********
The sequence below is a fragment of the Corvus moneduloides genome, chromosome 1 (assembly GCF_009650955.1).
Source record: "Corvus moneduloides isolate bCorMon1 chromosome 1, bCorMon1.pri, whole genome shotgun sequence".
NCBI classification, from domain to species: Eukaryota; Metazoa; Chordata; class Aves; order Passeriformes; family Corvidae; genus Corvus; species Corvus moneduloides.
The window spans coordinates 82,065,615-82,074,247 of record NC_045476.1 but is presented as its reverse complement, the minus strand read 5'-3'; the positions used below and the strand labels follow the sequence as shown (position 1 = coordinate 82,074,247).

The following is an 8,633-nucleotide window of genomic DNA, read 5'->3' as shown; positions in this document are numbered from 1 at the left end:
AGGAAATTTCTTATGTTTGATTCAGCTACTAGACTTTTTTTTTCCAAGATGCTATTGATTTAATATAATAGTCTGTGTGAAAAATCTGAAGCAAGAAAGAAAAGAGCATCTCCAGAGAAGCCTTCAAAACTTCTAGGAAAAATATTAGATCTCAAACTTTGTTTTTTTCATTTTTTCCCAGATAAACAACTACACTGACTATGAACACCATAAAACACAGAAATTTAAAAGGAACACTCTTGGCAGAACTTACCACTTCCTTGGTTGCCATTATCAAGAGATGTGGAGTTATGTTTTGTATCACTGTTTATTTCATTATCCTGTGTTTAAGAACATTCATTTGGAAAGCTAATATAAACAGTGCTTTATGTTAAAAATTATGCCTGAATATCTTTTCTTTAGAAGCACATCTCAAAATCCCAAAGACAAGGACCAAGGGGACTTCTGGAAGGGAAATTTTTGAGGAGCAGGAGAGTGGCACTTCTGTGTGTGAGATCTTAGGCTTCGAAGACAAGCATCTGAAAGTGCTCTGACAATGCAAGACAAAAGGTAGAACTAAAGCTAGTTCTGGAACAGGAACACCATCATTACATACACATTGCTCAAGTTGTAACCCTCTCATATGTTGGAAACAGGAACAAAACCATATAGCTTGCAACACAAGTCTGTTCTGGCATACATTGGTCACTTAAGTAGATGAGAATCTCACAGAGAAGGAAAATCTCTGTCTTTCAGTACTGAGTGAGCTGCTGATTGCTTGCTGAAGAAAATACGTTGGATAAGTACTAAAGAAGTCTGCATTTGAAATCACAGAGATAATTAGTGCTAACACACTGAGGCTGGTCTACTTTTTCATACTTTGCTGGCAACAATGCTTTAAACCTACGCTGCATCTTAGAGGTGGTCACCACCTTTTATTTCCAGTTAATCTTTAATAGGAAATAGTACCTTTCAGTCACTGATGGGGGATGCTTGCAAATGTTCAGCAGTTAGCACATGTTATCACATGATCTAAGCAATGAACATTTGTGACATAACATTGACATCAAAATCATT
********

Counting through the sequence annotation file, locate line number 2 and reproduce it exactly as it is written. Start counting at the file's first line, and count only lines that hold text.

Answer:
Source record: "Corvus moneduloides isolate bCorMon1 chromosome 1, bCorMon1.pri, whole genome shotgun sequence".